Chapter 25: Industrial Revolution

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Industrial Revolution

the greatly increased output of machine-made goods that began in England during the 18th century

Enclosures

One of the fenced-in or hedged-in fields created by wealthy British landowners on land that was formerly worked by village farmers.

Crop Rotation

The practice of rotating use of different fields from crop to crop each year, to avoid exhausting the soil.

Factors of Production

land, labor, and capital (wealth)

Factories

large buildings with machines

Entrepreneur

person who organizes, manages and takes risks on businesses

Urbanization

city buildling and the movement of people to cities

Middle Class

A social class made up of skilled workers, professionals, business people, and wealthy farmers

Samuel Slater

He memorized the way that the British made machines and he brought the idea to America. He made our first cotton spinning machine.

Corporations

businesses that are owned by many investors who buy shares of stock

Imperialism

policy of extending one country's rule over many other lands

Lassez Faire

government has a hands off approach to business based on a belief that business can perform best without government regulation

Capitalism

Economic system in which the factors of production are privately owned and money is invested in business ventures to make a profit.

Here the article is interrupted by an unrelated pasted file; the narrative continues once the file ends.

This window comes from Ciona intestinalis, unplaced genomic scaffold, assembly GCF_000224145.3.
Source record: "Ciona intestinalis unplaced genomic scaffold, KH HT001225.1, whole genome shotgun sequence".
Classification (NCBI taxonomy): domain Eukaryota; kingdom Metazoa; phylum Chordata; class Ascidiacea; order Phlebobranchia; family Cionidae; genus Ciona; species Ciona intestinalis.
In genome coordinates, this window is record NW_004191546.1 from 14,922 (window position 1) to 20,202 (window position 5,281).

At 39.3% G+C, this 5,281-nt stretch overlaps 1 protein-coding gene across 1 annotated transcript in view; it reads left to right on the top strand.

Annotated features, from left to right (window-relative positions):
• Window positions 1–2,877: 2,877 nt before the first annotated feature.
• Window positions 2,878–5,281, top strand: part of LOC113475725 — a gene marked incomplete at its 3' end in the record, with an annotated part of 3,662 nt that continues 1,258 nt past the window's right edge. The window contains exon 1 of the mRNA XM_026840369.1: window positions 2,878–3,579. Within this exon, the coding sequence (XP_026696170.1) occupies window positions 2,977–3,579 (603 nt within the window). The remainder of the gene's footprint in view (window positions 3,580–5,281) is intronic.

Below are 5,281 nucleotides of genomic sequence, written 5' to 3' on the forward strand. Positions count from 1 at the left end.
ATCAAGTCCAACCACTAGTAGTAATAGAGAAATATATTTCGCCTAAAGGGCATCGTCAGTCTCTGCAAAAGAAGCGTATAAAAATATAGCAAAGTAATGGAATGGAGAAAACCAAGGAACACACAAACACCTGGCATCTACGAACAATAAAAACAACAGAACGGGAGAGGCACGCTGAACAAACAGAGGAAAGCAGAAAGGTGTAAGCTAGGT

Utilitarianism

Idea that people should judge ideas, institutions, and actions on the basis of their usefulness (utility)

Socialism

Economic system in which the factors of production are owned by the public and operate for the welfare of all

Karl Marx

introduced a radical type of socialism known as Marxism - society is divided into "haves" and "have nots"

Adam Smith

Professor and Economist that believed that economic liberty guranteed economic progress and government becoming involved would slow down economic progress

Strike

Refusing to work - most successful tool employed by unions

Union

Used collective bargaining to negotiate between workers and employers - strength in numbers

Communism

Form of complete socialism in which the means of production would be owned by the people, private property would cease to exist, and all goods and services would be shared equally.

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